Are we really just artists and technicians?
I am a cinematographer, and a year ago I joined an organization called Toastmasters. Possibly your two questions immediately are:
- What is Toastmasters?
- I am a [fill in your role in film industry] so why is this important for me?
This organization’s tagline is “Where leaders are made”.
And quoting its website:
“Toastmasters International is a world leader in communication and leadership development. Our organization has more than 345,000 memberships. Members improve their speaking and leadership skills by attending one of the 15,900 clubs in 142 countries that make up our global network of meeting locations.”
Does it sound like something for people in the office?
What am I doing there as a cinematographer?
The members of these clubs also asked me the same question.
In Toastmasters, among the many things we do, we practice public speaking. The First speech you give in your Toastmaster career is called the Icebreaker and its goal is to deliver a short talk about yourself. Since so many asked, I decided to answer this second question there.
As a part of my speech, I did some quick and “non-scientific” calculations for the audience. In the auditorium, there were people from every sort of professions, except film industry.
The math was multiplying the shooting hours by the amount of crew needed for certain types of production. This way I was able to show how much work is put into creating 1 minute of screentime.
I started with a run and gun indie example, then daily soap operas, touching tv drama, up to Hollywood blockbusters.
The numbers for the latter came out quite shocking.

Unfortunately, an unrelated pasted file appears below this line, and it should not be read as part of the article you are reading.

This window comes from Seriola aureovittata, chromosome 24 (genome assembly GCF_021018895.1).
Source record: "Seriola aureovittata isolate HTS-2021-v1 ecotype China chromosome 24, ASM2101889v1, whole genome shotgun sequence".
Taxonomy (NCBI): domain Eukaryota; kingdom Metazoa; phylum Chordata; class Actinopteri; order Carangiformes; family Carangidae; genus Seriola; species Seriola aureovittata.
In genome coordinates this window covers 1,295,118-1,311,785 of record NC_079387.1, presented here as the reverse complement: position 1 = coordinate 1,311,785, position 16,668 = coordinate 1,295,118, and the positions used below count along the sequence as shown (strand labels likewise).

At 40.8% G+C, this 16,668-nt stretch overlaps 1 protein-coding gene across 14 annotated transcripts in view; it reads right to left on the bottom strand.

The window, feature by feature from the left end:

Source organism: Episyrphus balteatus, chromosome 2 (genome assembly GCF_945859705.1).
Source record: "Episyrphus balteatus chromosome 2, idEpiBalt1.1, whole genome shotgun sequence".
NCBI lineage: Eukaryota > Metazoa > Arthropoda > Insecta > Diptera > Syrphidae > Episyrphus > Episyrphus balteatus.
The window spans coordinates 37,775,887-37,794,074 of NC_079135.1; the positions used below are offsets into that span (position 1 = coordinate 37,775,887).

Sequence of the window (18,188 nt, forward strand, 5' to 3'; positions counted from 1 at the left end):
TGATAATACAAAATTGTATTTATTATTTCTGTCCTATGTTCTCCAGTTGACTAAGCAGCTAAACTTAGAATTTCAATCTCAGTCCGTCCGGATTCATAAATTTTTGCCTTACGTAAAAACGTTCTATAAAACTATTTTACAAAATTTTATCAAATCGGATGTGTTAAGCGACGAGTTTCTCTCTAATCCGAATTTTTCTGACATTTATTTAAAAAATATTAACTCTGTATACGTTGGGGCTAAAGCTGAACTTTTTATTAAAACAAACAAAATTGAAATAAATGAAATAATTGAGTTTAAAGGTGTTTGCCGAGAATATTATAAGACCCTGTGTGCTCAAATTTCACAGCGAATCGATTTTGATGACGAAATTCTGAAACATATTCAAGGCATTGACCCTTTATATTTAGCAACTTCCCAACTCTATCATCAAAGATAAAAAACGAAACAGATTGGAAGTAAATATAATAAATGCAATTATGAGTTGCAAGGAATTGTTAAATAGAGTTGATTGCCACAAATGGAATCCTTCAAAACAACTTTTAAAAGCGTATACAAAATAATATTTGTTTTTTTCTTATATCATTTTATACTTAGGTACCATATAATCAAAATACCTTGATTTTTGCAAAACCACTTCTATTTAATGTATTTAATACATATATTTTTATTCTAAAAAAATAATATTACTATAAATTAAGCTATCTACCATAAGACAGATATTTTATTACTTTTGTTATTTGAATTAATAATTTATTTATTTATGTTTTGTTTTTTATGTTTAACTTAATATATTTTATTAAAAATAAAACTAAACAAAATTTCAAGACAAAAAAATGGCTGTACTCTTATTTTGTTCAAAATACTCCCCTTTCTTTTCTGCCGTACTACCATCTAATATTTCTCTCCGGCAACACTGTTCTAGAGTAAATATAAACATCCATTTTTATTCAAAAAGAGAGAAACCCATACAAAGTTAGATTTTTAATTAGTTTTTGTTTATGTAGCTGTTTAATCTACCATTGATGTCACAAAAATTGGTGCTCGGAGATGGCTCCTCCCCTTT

A couple thousands of human work hours are easily put into the production for just 1 minute of screentime.
We know that there are a lot of us working together on a movie. Although seeing these incredible numbers gave me a whole new vantage point.This amount of work has to be coordinated in order to produce something coherent.
Let’s take a look at the amount of communication and team coordination that’s going on. For example, the cinematographer is continuously in communication with:
- camera operators
- focus pullers
- 2nd assistants
- dolly grips
- the Gaffer
- Production designer
- the set designer
- the costume designer
- the director
Similar amount happens in every department, and not just on the HOD level.Also, this is not only communication that happens. It is leadership. We are not just pushing buttons on machines, we are coordinating human beings.
Discussing, bargaining, motivating, managing time, solving problems, delegating, giving feedback, resolving conflicts.
I really don’t know corporate life but I believe this is what managers and CEO-s do… not artists.
Now you know why I’m in Toastmasters.
The Heads of Departments are not just artists and technical people. But what even a lot of us don’t see… is that we also need to be competent in communication and leadership, to be able to put what was imagined onto the silver screen.
As Toastmasters says: “Leaders are Made”
Leadership is just like any other skill. It is not born with us, but we have to gain it.
The Corporate world out there puts a huge emphasis on researching, training and coaching leadership. Yet there are close to zero resources about these topics for film industry.
Filling this hole is one of the purposes behind “Film-Life Lab”.
Filling this hole is one of the purposes behind “Film-Life Lab”. I aim to research the immense leadership knowledge already existing in our industry.
Technical and artistic knowledge is widely available. We want the leadership knowledge also to be accessible for everyone in all the departments.
Let’s start discussions about leadership and communication with our colleagues.
These might start with a simple question:
What is it you learned about leadership throughout your time in film industry?
I would love to hear your answers in the comments below!